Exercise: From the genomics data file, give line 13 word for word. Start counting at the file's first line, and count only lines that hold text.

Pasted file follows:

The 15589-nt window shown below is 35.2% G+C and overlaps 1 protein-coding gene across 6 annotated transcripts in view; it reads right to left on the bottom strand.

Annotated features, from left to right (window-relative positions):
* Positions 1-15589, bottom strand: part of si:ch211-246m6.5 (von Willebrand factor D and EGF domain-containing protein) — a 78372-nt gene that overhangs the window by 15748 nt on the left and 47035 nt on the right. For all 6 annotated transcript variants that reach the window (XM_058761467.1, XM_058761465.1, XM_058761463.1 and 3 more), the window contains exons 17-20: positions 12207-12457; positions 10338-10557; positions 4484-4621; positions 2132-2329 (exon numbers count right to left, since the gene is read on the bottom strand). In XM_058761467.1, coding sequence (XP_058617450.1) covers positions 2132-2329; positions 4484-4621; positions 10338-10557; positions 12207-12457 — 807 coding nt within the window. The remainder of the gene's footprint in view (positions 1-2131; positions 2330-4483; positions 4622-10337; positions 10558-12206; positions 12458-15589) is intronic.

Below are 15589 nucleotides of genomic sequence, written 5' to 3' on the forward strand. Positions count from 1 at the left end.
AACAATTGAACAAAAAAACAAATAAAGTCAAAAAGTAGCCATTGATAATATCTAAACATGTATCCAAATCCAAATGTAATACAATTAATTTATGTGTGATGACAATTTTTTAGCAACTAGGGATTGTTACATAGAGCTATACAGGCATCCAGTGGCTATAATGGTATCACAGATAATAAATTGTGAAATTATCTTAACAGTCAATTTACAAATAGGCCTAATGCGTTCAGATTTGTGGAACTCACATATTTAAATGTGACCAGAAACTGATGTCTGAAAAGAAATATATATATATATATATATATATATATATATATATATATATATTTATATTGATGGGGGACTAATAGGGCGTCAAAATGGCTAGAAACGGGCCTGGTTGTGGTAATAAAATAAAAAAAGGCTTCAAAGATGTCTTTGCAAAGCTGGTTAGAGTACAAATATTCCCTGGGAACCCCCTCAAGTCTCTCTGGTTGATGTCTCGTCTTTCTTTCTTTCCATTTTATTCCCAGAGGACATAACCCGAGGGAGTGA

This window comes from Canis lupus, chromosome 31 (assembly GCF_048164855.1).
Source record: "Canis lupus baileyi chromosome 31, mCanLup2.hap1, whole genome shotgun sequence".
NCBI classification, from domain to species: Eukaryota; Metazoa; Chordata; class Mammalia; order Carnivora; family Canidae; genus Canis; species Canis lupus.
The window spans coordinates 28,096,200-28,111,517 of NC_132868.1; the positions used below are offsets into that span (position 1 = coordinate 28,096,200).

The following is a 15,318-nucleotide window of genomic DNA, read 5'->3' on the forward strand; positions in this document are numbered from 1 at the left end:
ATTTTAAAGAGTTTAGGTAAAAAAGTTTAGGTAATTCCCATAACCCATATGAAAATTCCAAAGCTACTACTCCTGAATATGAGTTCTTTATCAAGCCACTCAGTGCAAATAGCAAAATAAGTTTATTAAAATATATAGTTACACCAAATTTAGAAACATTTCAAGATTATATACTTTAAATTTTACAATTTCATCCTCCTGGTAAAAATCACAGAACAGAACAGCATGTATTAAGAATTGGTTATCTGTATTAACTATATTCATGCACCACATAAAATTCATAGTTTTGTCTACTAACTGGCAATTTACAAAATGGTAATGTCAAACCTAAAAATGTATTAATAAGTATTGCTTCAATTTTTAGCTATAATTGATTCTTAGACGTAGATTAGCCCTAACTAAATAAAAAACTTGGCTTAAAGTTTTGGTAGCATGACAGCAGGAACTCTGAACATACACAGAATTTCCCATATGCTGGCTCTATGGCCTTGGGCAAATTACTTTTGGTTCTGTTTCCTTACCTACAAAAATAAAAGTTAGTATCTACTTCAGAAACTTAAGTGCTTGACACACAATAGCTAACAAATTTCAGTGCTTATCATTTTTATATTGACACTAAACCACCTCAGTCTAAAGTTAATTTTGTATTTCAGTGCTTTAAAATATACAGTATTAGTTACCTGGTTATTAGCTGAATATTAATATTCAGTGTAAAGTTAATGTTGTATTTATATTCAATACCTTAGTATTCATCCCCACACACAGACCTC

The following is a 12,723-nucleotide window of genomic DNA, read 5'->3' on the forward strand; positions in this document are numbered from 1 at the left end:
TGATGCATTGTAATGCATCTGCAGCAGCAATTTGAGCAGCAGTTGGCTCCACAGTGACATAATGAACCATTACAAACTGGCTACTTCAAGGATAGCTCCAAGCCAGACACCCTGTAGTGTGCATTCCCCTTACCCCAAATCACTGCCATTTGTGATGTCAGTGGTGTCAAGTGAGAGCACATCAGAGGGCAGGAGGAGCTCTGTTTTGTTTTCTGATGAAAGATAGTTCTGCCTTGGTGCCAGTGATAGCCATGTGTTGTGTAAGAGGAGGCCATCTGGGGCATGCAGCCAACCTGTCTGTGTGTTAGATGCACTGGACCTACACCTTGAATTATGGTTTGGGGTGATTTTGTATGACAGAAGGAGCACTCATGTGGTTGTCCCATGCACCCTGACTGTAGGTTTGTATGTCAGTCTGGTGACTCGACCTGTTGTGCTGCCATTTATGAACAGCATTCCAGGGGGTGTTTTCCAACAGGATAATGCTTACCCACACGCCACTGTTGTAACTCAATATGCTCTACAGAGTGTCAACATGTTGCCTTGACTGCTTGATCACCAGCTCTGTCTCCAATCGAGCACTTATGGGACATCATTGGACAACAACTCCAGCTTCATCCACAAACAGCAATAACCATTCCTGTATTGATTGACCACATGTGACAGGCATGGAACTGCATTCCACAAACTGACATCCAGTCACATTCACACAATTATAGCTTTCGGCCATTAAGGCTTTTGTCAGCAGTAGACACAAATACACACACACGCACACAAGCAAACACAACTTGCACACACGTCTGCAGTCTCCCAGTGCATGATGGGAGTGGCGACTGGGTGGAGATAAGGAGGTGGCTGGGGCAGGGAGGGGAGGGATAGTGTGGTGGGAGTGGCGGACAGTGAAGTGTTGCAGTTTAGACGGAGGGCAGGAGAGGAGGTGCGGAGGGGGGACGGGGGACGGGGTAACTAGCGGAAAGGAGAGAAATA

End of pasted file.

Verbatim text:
TGATGCATTGTAATGCATCTGCAGCAGCAATTTGAGCAGCAGTTGGCTCCACAGTGACATAATGAACCATTACAAACTGGCTACTTCAAGGATAGCTCCAAGCCAGACACCCTGTAGTGTGCATTCCCCTTACCCCAAATCACTGCCATTTGTGATGTCAGTGGTGTCAAGTGAGAGCACATCAGAGGGCAGGAGGAGCTCTGTTTTGTTTTCTGATGAAAGATAGTTCTGCCTTGGTGCCAGTGATAGCCATGTGTTGTGTAAGAGGAGGCCATCTGGGGCATGCAGCCAACCTGTCTGTGTGTTAGATGCACTGGACCTACACCTTGAATTATGGTTTGGGGTGATTTTGTATGACAGAAGGAGCACTCATGTGGTTGTCCCATGCACCCTGACTGTAGGTTTGTATGTCAGTCTGGTGACTCGACCTGTTGTGCTGCCATTTATGAACAGCATTCCAGGGGGTGTTTTCCAACAGGATAATGCTTACCCACACGCCACTGTTGTAACTCAATATGCTCTACAGAGTGTCAACATGTTGCCTTGACTGCTTGATCACCAGCTCTGTCTCCAATCGAGCACTTATGGGACATCATTGGACAACAACTCCAGCTTCATCCACAAACAGCAATAACCATTCCTGTATTGATTGACCACATGTGACAGGCATGGAACTGCATTCCACAAACTGACATCCAGTCACATTCACACAATTATAGCTTTCGGCCATTAAGGCTTTTGTCAGCAGTAGACACAAATACACACACACGCACACAAGCAAACACAACTTGCACACACGTCTGCAGTCTCCCAGTGCATGATGGGAGTGGCGACTGGGTGGAGATAAGGAGGTGGCTGGGGCAGGGAGGGGAGGGATAGTGTGGTGGGAGTGGCGGACAGTGAAGTGTTGCAGTTTAGACGGAGGGCAGGAGAGGAGGTGCGGAGGGGGGACGGGGGACGGGGTAACTAGCGGAAAGGAGAGAAATA